116 3rd St SE
Cedar Rapids, Iowa 52401
MARION - A Marion man looking to sell fireworks out of a Marion building ran into difficulties this week, mainly because the state permit allowing him to pursue those sales isn't yet available.
Joe Zalesky and his two partners have sold fireworks out of a tent in Missouri for several years. He was eagerly awaiting the Iowa law, recently signed by former Gov. Terry Branstad, that legalizes the sale of consumer fireworks in Iowa between June 1 and July 8 and between Dec. 10 and Jan. 3.
A few weeks ago, Zalesky rented a vacant building at the southeast corner of Highways 151 and 13 and began moving in the fireworks he plans to sell.
Zalesky said he put about $400 of gravel on the road leading to the building - formerly the Fox Den strip club - and was cleaning out the building when officials from the State Fire Marshal's Office and the Marion Fire Department told him told him to stop, saying he hadn't the necessary permits and license.
'There's anti-fireworks people out there, people with authority that are doing everything they can to stop it, still,” Zalesky said.
Zalesky said he was not intending to sell the fireworks until the law permits the sale on June 1. He does not yet have a state license to sell the fireworks, mainly because the state fire marshal does not yet have an application created for the licenses.
Wade Markley, Marion's fire marshal, who visited Zalesky on Wednesday, said two issues are at play: Zalesky's storage of the fireworks and the delay in fireworks license applications.
The International Fire Code has guidelines on storing fireworks that specify permanent structures must have a certain number of exits, emergency lighting, an adequate number of fire extinguishers and more.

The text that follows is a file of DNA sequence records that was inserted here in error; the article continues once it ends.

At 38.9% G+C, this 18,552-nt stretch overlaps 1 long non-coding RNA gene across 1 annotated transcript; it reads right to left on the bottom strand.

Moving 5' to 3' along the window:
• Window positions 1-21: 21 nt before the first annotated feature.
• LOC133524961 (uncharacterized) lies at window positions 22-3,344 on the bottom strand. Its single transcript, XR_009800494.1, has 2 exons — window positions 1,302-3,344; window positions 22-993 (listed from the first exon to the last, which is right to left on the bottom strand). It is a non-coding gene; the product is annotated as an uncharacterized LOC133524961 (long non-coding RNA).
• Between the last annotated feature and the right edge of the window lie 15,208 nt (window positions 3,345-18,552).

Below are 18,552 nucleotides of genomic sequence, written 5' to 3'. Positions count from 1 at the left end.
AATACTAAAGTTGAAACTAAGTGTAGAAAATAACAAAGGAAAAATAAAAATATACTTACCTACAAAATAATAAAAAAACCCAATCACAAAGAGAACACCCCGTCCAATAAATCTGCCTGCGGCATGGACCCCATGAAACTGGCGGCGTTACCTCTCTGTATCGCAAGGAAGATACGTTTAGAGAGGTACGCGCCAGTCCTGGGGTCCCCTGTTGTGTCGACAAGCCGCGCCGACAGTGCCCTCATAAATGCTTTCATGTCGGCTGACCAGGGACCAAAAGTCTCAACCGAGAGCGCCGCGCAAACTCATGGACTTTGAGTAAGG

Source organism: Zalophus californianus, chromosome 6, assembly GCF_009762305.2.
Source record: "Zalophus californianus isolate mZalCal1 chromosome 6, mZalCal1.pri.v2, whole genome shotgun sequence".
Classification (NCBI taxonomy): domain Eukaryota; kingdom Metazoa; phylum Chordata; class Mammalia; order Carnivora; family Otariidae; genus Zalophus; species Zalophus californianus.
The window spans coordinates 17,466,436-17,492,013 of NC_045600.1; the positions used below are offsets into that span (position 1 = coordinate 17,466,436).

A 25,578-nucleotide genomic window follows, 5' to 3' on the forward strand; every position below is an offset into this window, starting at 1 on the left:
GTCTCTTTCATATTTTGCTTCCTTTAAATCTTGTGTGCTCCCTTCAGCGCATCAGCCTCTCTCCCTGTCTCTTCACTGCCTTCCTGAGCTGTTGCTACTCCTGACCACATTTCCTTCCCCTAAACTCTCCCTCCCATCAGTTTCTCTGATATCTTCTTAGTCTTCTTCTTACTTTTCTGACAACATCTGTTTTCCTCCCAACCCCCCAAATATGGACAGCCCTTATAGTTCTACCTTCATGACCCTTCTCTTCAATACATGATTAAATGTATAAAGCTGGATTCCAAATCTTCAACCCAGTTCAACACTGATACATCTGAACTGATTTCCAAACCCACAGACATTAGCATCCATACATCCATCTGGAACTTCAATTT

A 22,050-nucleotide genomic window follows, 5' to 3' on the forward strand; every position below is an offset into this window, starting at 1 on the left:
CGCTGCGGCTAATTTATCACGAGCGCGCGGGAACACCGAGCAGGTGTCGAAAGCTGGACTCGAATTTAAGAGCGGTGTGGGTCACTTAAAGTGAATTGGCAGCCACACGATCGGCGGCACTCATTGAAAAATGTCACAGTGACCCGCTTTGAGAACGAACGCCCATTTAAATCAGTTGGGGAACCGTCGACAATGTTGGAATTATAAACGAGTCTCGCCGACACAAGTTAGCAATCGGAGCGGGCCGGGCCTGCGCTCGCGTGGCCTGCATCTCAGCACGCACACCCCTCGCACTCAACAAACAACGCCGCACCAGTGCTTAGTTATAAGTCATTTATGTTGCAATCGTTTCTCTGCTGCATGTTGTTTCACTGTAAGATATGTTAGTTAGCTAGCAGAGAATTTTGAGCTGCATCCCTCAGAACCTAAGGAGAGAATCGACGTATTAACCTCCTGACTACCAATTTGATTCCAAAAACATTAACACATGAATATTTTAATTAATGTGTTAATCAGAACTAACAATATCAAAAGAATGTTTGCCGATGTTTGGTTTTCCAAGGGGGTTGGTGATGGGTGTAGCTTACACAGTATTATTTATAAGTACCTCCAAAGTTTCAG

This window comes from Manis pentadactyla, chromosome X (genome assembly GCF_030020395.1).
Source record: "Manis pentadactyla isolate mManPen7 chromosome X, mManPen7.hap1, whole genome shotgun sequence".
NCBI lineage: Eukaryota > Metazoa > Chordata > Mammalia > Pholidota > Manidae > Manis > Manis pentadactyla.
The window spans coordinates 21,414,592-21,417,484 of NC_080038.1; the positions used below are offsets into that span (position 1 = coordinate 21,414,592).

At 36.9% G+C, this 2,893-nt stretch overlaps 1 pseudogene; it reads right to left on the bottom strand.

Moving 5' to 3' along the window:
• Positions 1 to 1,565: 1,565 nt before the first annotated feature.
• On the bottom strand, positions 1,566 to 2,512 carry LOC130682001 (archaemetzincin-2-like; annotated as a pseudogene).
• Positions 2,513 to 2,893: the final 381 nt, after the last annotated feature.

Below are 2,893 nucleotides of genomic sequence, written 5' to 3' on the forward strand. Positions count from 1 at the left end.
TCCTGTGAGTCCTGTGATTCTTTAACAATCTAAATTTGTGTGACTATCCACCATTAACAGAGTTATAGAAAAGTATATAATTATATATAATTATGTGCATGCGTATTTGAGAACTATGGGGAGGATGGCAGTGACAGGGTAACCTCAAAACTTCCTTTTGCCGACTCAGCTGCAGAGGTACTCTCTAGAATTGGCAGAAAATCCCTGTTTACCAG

'The fireworks are in a commercial building,” Markley said. 'For them to be stored in a commercial building, that requires permits and an inspection.”
In addition, anyone interested in selling fireworks must be approved for a state license and have their structure inspected by the state fire marshal.
Then, Markley said, the individual can apply for a city permit. The city also inspects the structure and requires that the building have proper lighting, a certain number of parking spaces for customers and a road that a firetruck can use to get within 150 feet of the building.
Zalesky said he didn't think he would hook up the building to utilities, though he had considered using a generator to power lights.
Zalesky said Thursday he was moving his fireworks to a storage facility in Cedar Rapids.
'Now they're in a residential area, which is a whole lot worse,” Zalesky said.
Markley said more than half a dozen individuals have expressed interest in selling fireworks in Marion.
'What we're going by is strictly the laws and regulations on the books,” he said. 'I would encourage anyone else that you have to follow the process. Once the state comes out with their rules and regulations, things will move a lot quicker.”